• Continuous or monthly interstitial monitoring (for double wall pipe systems)

Release detection is not required for properly designed "safe suction" piping. Other suction piping must use line tightness testing every three years, monthly SIR, or continuous or monthly interstitial monitoring (for double wall pipe systems).

Learn more:

Corrosion protection

Tank and piping design must include corrosion protection to prevent degradation and rusting of metal components.

Cathodic protection

Cathodic protection systems protect metallic UST system components buried in soil from corrosion. Two types of cathodic systems are commonly used on UST systems: impressed current and sacrificial anode.

Cathodic systems must be properly maintained and tested periodically to ensure effectiveness. Sacrificial anode systems must be tested every three years, and impressed current systems every year, by a qualified service providers. Cathodic protection system test results must be submitted to the MPCA within 30 days:

Details on cathodic protection installation, testing, and repair:

Internal lining inspections

USTs where an internal lining is the sole method of corrosion protection must be internally inspected every five years.

Inspections and testing

Monthly walk-through inspections

These monthly requirements, effective in 2019, may be conducted by the tank owner or operator:

  • All spill buckets, dispenser sumps, and submersible pump sumps must be visually checked for leaks. Any product, water, and debris must be cleaned out. The source of any leaks must be immediately investigated and repaired.
    • A submersible pump sump with secondary containment and an automatic leak sensor only needs to be checked annually, provided the leak sensor is function-tested annually as well. Check that all riser caps are tight and no obstructions are in the fill port (drop tube).
  • Ensure release detection equipment is operating with no alarms or unusual operating conditions, and review and update release detection records.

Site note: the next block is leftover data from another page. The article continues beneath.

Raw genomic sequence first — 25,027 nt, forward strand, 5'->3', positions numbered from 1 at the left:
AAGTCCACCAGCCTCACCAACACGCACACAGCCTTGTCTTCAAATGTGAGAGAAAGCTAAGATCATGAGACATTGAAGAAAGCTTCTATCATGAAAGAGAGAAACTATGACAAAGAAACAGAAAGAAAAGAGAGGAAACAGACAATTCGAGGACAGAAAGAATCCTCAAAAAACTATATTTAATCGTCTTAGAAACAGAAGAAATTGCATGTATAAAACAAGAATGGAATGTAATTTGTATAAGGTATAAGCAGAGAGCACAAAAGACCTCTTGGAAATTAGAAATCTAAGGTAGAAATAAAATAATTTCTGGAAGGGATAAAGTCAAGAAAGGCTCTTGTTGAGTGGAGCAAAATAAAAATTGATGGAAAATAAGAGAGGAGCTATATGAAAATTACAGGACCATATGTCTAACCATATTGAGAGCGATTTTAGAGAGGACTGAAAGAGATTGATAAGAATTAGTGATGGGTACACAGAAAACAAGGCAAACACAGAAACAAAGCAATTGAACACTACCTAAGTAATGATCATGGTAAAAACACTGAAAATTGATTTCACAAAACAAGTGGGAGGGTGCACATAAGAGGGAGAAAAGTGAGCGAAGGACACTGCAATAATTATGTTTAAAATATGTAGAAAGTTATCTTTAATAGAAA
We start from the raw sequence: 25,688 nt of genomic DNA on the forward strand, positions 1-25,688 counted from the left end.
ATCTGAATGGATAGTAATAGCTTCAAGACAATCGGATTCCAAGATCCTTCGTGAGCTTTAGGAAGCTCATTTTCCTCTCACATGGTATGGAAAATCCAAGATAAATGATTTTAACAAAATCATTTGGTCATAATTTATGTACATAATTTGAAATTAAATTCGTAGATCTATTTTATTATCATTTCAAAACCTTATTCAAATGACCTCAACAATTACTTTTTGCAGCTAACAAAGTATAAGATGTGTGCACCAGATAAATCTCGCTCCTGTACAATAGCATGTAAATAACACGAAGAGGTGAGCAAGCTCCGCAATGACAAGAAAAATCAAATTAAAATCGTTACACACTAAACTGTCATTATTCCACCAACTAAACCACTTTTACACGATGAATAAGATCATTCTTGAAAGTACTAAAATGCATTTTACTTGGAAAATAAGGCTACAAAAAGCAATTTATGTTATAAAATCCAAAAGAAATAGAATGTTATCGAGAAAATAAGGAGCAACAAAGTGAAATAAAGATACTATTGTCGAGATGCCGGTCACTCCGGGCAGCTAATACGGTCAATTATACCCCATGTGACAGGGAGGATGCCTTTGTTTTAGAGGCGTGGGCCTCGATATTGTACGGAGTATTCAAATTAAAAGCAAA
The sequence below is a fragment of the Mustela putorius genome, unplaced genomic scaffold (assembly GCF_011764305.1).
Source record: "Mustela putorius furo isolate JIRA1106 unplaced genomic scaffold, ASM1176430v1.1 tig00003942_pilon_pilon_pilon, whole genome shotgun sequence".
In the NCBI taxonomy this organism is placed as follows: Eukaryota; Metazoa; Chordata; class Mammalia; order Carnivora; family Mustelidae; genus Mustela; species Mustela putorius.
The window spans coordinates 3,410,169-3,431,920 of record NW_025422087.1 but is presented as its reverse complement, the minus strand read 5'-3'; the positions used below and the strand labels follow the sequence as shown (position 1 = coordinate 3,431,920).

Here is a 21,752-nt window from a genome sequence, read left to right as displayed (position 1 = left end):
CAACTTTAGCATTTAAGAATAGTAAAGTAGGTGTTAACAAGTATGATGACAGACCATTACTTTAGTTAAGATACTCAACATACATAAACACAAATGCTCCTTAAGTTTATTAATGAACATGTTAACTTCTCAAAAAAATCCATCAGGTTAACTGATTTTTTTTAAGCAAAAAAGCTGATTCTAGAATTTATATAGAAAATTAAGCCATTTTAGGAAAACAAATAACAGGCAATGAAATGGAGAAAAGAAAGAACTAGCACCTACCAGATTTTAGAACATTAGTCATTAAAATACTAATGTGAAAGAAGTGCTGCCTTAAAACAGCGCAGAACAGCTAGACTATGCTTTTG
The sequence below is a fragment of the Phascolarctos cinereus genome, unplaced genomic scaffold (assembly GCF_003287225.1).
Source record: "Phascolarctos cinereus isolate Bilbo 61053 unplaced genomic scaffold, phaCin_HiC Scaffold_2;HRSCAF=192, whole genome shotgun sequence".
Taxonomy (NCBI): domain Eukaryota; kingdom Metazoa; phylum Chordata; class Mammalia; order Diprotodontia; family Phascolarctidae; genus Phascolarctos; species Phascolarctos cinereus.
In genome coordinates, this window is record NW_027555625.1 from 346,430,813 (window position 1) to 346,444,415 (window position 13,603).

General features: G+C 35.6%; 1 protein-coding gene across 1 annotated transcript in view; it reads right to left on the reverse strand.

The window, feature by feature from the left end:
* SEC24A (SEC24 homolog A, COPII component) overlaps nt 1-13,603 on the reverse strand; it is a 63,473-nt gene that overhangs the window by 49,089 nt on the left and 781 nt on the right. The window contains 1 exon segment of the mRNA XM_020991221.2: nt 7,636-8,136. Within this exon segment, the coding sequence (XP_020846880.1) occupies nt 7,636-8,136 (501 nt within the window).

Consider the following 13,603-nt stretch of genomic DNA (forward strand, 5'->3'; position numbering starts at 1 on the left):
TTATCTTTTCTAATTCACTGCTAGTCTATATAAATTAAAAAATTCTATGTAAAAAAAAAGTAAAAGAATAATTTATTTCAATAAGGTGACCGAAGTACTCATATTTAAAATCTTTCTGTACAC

• Ensure the tank bottoms are monitored for water, and the source of water is investigated. Removing water from the tank is very important.

An inspection form helps with these requirements:

Annual release detection operability

Testing mechanical and handheld release detection components is required to assure serviceability and proper operation. The annual testing described below must be conducted by an agency-approved tester:

  • Test automatic tank gauge controllers, alarms, and system configuration
  • Test probes, sensors, and automatic line leak detectors for functionality and communication with controller
  • Vacuum pumps and pressure gauges must have proper communication with sensors and controllers
  • Hand-held release detection devices (gauging sticks and fuel paste) are functional
  • Visually inspect all spill buckets and containment sumps used for interstitial monitoring for liquid tightness and deficiencies

Inspection forms for these requirements:

Three year functionality and integrity testing

Functionality and integrity testing must be done every three years by an agency-approved tester, and include:

  • An integrity test on all spill buckets and containment sumps used for interstitial monitoring, to assure liquid tightness
    • Double-wall spill buckets or containment sumps used for interstitial monitoring are exempt from three year integrity testing, provided the interstice is checked monthly for liquid, and leak sensing devices are checked annually for proper function
  • Interstitial monitoring on pressure piping and non-safe suction piping installed after December 22, 2007
  • Overfill protection devices checked to ensure it activates at the correct level and functions properly

Inspection forms for these requirements:

Annual or three year testing and inspections must be conducted by MPCA-approved testers. Learn how to become an agency-approved tester:

Recordkeeping

The MPCA requires tanks owners to keep records demonstrating their compliance with tank rules. Some records regarding installation, repairs, compatibility, and use of alternative methods must be retained for the life of the tank system. Other records such as release detection and operation and maintenance testing must be retained for five years.

Temporary and permanent closure

Tank owners are subject to requirements for inactive tanks (temporary closure) or tanks out of service permanently (permanent closure):

The MPCA encourages you to contact your local government unit and fire code official, which may require permits or have additional requirements for UST closures.

Vapor recovery for metro gasoline USTs

All retail locations selling gasoline to automobiles in the Twin Cities seven-county metro area must have Stage 1 vapor recovery equipment installed on their underground tanks. Vapor recovery equipment captures vapor emitted during the transfer of gasoline from the delivery vehicle to the tank, and routes it back to the tanker.

Resources